Friendship and joy in dance are central themes of this book—not race relations. Because it is a picture book, Maya’s story unfolds in multiple layers. We hear the rhythm of the narrator’s voice and page after page we experience the visual impact of Maya’s dancing. We also feel the narrator’s appreciation of Maya’s skills, but we are not actually aware of the narrator’s physical presence, race, or gender until the very end of the book. My intention and that of the illustrator, Eric Velasquez, was to make the story celebratory and inclusive—one that any reader, girl or boy, African-American or otherwise, could identify with. The story was structured so that the reader could put himself in the narrator’s shoes. An interesting question arises, however. Would the effectiveness of the story be any different if Maya were White instead of Black? Does it matter? Should it matter?

I’m curious about what the bloggers and reviewers will say. Would more librarians buy and display the book if Maya were White? Would I be invited to give more book talks at schools? Would more little want-to-be ballerinas reach for the book on the shelves and want to share it with their friends? Will the story appeal to boys and girls across perceived cultural boundaries? What kind of message does this book give about children with disabilities? These are not easy questions to ask. Nor are truthful answers easy to give. But what is important for me is telling an authentic story to the children for whom My Friend Maya Loves to Dancewas created.

Strength of character, resilience, perseverance, fortitude, self-esteem—these are recurring themes stressed during Black History Month, but they apply to stories for children everywhere, all year long, no matter what their, color, creed, or national origin. Carter G. Woodson knew that when he founded Negro History Week in 1926. And for a great many Americans, Black History Month has grown to celebrate those ideals. To those for whom Black History Month is an uncomfortable reminder of ugly truths about our country’s history, I propose that they take a second look at their assumptions about the make up of the United States of America—a nation of immigrants, native peoples, former slaves, and former slave-holders. For all of us, the month should continue to be a time of reflection and dialog about diversity.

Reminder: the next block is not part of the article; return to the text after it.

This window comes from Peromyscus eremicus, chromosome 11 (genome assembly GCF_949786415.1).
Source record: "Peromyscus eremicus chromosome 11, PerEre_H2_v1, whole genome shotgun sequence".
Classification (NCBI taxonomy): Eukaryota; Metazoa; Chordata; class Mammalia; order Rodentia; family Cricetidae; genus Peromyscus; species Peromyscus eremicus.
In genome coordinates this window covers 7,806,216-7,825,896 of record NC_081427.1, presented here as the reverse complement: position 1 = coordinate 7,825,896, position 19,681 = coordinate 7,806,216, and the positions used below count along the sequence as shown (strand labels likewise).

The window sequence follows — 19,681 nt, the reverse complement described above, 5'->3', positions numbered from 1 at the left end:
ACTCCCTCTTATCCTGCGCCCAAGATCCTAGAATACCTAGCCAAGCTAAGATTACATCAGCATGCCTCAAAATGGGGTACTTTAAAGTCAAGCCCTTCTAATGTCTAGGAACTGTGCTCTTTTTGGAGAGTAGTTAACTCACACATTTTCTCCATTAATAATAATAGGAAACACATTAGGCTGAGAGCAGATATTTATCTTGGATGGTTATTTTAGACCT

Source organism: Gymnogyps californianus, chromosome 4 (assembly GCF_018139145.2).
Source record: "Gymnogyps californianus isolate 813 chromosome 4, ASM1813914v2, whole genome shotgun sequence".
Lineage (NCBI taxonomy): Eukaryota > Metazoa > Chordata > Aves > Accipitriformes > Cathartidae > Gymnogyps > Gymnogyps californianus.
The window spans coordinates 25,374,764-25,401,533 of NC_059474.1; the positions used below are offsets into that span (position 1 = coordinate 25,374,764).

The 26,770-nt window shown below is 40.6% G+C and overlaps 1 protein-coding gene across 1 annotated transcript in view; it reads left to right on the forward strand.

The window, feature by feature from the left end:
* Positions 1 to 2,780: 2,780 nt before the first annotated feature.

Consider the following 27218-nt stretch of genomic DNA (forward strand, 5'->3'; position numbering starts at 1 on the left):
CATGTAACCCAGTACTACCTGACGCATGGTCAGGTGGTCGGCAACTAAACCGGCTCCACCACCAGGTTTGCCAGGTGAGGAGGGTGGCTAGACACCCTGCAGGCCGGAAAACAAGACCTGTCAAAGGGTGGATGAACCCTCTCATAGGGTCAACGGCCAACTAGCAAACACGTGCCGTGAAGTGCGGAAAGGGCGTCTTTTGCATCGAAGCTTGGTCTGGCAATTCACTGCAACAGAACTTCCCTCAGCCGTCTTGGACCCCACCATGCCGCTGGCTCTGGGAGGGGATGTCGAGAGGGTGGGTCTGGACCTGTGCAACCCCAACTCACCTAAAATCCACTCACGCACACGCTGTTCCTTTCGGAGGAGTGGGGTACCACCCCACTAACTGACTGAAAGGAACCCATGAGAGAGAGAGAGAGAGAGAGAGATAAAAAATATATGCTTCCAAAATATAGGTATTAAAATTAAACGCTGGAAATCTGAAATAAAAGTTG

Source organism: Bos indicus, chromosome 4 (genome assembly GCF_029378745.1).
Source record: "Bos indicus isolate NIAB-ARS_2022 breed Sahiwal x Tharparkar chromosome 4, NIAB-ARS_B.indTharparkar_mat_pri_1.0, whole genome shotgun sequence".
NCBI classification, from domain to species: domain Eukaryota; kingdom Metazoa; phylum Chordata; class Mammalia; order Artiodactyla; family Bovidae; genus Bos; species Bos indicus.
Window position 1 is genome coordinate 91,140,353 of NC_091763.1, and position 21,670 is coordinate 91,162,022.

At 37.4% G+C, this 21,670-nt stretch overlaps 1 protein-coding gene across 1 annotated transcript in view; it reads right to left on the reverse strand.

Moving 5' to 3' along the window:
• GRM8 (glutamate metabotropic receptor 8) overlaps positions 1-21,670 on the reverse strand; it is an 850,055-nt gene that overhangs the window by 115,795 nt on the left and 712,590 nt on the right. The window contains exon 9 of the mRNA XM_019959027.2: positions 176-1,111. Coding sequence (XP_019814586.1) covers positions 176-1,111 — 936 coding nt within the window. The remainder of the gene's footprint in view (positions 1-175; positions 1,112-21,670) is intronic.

As a writer and a publisher, I’m committed to sharing stories of liberation, like Maya’s—stories that may in fact be very culturally specific yet complete and universal in appeal. I urge librarians and booksellers and parents to support independent presses and larger, more commercial publishers that publish authentic African-American and multicultural books all through the year. I urge editors to acquire more works by people of color. I urge publishers to hire more editors from diverse backgrounds. I urge readers to buy more books by people of color. Let’s stop whitewashing, bleaching, and racebending, whatever the intent. Let’s make more books on Black history and culture available beyond the month of February. I say let’s keep Black History Month, but use it as a starting point not only to celebrate African-American culture but to also introduce children to more books that reflect the diversity of other cultures and ethnicities. As for me and my publishing house, we’ll continue to celebrate Black history all year long!